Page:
1. This is an appeal by the assessee for the assessment year 1975-76.
The assessee-company, Century Hotels (P.) Ltd., was incorporated on 4-8-1973. The main object of the company was carrying on business of hoteliers and restauranteurs. The incidental objects were acquisition of properties on lease, mortgage, etc. and manage, cultivate, lease out, sale, etc., such properties. On 22-4-1974 the company entered into an agreement with Shri C.F. Angadi and Shri F.C. Angadi to acquire on permanent lease a property, at present bearing municipal No. 14, situated on Mahatma Gandhi Road, Bangalore, on payment of a lease rent of Rs. 5,000 per month and a sum of Rs. 10 lakhs. The said sum of Rs. 10 lakhs is described as a deposit. This deposit was to be retained by the lessor free of interest and to be refunded to the lessee in case the lease was determined except by way of compulsory acquisition or by an enactment of the Government or viz., major (sic). The property consisted of old buildings and open land. According to a copy of the lease deed furnished by the assessee, the area of the plot was 22,143 sq. yards. On the very same day, i.e., on 22-4-1974, the assessee-company executed lease agreement with Naveen Mechanised Construction Co. (P.) Ltd. leasing out in perpetuity 1,00,000 sq. feet of the premises on a monthly rent of Rs. 3,000 and payment of a sum of Rs. 10 lakhs also described as deposit returnable to the lessee on the determination of the lease for any reason. On 8-5-1974, the assessee executed another lease agreement with T.N. Krishna Reddy leasing out the remaining portion of the property on monthly rent of Rs. 2,000 and payment of a sum of Rs. 8 lakhs described as a deposit returnable on the determination of the lease. The ITO referred to the lease agreement. He observed that the lease in favour of Naveen Mechanised Construction Co. (P.) Ltd. could be terminated only if the rent was not paid for a continuous period of three years and that too, after the assessee gave one year's notice, a contingency which would never arise.
On these grounds he held that in this venture, the assessee straightway made a profit of Rs. 8 lakhs, i.e., Rs. 18 lakhs received from the sub-lessees minus Rs. 10 lakhs paid to the original lessors and brought it to tax as revenue receipt. The claim of the assessee to deduct consultancy fees of Rs. 2,000 paid to Ravi Engineering Services was disallowed, on the ground that the assessee had no idea of developing the plot as it had already leased it away.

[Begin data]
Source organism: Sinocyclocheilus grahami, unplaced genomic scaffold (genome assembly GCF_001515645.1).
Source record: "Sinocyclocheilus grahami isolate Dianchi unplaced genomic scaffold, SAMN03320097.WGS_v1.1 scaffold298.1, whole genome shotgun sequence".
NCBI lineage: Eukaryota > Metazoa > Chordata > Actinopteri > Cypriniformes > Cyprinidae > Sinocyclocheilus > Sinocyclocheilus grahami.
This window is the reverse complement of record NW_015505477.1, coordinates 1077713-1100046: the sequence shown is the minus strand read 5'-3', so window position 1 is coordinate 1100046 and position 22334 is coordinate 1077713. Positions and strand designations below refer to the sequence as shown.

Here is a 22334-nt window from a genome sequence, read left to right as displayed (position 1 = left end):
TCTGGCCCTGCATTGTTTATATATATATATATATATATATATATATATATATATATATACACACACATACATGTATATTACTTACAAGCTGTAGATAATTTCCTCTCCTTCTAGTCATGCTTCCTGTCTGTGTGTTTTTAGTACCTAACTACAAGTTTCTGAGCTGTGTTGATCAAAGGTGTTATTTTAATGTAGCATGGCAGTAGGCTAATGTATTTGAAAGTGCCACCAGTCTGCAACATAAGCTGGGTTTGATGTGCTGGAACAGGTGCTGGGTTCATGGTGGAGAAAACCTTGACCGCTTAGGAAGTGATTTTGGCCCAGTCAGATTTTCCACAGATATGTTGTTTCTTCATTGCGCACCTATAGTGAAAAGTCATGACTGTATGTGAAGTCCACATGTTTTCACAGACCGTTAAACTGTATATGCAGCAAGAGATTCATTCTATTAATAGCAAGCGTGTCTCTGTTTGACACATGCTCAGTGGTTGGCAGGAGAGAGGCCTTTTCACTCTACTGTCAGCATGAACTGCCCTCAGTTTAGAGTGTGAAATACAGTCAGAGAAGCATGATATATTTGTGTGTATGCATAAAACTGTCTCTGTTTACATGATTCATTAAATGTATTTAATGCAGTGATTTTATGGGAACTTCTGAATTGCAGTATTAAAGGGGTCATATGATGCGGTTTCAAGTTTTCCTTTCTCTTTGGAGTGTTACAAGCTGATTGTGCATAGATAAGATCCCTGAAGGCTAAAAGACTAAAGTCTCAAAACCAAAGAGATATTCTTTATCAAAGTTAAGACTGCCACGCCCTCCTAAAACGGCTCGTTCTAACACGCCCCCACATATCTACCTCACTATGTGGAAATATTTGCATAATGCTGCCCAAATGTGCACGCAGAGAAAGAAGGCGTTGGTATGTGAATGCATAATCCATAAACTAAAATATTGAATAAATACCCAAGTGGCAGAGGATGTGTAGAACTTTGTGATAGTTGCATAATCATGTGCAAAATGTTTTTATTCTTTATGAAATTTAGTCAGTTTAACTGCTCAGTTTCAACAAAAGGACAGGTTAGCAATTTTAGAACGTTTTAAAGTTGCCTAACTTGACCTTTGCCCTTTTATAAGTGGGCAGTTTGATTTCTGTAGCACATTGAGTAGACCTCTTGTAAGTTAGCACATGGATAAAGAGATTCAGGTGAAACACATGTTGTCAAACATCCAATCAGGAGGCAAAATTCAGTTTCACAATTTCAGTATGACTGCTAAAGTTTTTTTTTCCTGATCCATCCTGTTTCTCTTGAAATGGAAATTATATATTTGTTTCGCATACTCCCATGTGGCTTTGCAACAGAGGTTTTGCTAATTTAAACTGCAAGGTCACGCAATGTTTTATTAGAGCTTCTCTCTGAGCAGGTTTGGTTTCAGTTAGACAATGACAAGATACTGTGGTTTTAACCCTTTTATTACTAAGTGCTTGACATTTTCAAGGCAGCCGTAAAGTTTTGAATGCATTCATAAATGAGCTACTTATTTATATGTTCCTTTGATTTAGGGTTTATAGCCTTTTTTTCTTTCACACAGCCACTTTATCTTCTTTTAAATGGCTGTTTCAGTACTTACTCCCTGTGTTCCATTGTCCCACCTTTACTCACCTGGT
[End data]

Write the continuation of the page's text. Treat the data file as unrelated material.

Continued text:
2. The matter went in appeal to the Commissioner (Appeals). He observed that even before the agreement with C.F. Angadi was registered on 29-4-1974, the assessee had already entered into an agreement with Naveen Mechanised Construction Co. (P.) Ltd. on 22-4-1974 which, however, was registered on 30-4-1974. The lease deed with T.N. Krishna Reddy was also registered on 9-5-1974. All these facts went to show that the object of the assessee was to dispose of the land for profit.
It had all the characteristics of an adventure in the nature of trade.
He, accordingly, held that the profit arising from these transactions can be taxed under business. He agreed with the ITO that the deposits would never become refundable to the lessees. He also agreed with the ITO regarding the disallowance of consultation fees paid to Ravi Engineering Services. He, accordingly, confirmed the order of the ITO.The assessee is in appeal.
3. Before us the learned counsel for the assessee submitted that the Corporation of Bangalore had issued a notice for acquisition of a portion of the property No. 14 Mahatma Gandhi Road for widening the road. As the assessee's object of running the hotel was likely to be frustrated, it panicked and gave away the land in perpetual lease to two parties. This was a solitary transaction and there was no profit motive in the same. The assessee by these transactions wanted to avoid future losses. As the deposits were refundable there was actually no profit. Great stress was laid on Clause 9 in the lease agreement entered into with T.N. Krishna Reddy. There it is stated that the lease could be terminated if any of the terms and conditions were not fulfilled by the lessors. The learned counsel tried to emphasise that the lease could be terminated for several reasons. For example, use of the land by the lessee for any purpose prohibited by law.
It was submitted that the assessee's business was not that of real estate. The benefit motive alone does not convert the transaction into a trading transaction. The burden lay heavily on the revenue to prove that the transaction was in the nature of trade as held by the Supreme Court in Saroj Kumar Mazumdar v. CIT  37 ITR 242. The ancillary objects relied upon by the authorities below to hold that the transaction was in the nature of trade could not be confused as the main object of the company which was to carry on the business of hoteliers and restauranteurs and the acquisition and disposal of properties by way of lease, mortgage, etc., was only in furtherance of the main objects and they do not supplant or obliterate the main objects. The assessee-company had not given up the main object and in pursuance of that object had also paid consultation fees to Ravi Engineering Services. On these grounds, it was submitted that the order of the Commissioner (Appeals) should be set aside.
4. The learned departmental representative, on the other hand, submitted that what the assessee had done was in pursuance of the objects mentioned in paragraphs 3 and 15 of the memorandum of association. The transactions could not really be considered as leases.